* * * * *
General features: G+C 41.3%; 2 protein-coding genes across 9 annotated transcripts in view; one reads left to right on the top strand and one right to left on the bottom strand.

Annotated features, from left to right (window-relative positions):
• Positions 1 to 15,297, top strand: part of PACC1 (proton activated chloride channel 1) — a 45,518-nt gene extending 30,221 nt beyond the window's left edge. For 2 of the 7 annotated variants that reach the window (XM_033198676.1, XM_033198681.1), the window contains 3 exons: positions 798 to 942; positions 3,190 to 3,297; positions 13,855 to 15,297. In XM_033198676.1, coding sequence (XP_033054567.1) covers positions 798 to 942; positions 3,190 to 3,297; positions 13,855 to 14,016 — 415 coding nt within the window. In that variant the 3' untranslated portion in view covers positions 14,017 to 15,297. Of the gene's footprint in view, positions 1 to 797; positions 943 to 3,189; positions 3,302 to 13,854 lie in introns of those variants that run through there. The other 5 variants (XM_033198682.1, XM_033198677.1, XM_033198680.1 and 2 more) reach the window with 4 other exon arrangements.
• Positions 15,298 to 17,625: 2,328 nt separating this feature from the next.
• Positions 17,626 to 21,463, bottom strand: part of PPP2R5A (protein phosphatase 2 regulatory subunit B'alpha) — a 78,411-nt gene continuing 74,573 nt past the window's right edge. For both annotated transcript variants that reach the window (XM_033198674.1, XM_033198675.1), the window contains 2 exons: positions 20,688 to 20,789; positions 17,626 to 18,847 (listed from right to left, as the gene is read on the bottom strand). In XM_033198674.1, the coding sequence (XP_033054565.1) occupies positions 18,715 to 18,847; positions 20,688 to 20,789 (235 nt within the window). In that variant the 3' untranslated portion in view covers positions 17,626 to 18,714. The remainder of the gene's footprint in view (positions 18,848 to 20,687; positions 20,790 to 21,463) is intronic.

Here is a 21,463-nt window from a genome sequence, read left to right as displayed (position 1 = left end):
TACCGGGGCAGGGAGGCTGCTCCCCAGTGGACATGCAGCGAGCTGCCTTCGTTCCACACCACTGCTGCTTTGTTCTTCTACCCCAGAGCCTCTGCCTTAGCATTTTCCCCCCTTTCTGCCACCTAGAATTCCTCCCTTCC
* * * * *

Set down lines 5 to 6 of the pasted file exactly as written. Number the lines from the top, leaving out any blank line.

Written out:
• Positions 17,626 to 21,463, bottom strand: part of PPP2R5A (protein phosphatase 2 regulatory subunit B'alpha) — a 78,411-nt gene continuing 74,573 nt past the window's right edge. For both annotated transcript variants that reach the window (XM_033198674.1, XM_033198675.1), the window contains 2 exons: positions 20,688 to 20,789; positions 17,626 to 18,847 (listed from right to left, as the gene is read on the bottom strand). In XM_033198674.1, the coding sequence (XP_033054565.1) occupies positions 18,715 to 18,847; positions 20,688 to 20,789 (235 nt within the window). In that variant the 3' untranslated portion in view covers positions 17,626 to 18,714. The remainder of the gene's footprint in view (positions 18,848 to 20,687; positions 20,790 to 21,463) is intronic.

Here is a 21,463-nt window from a genome sequence, read left to right as displayed (position 1 = left end):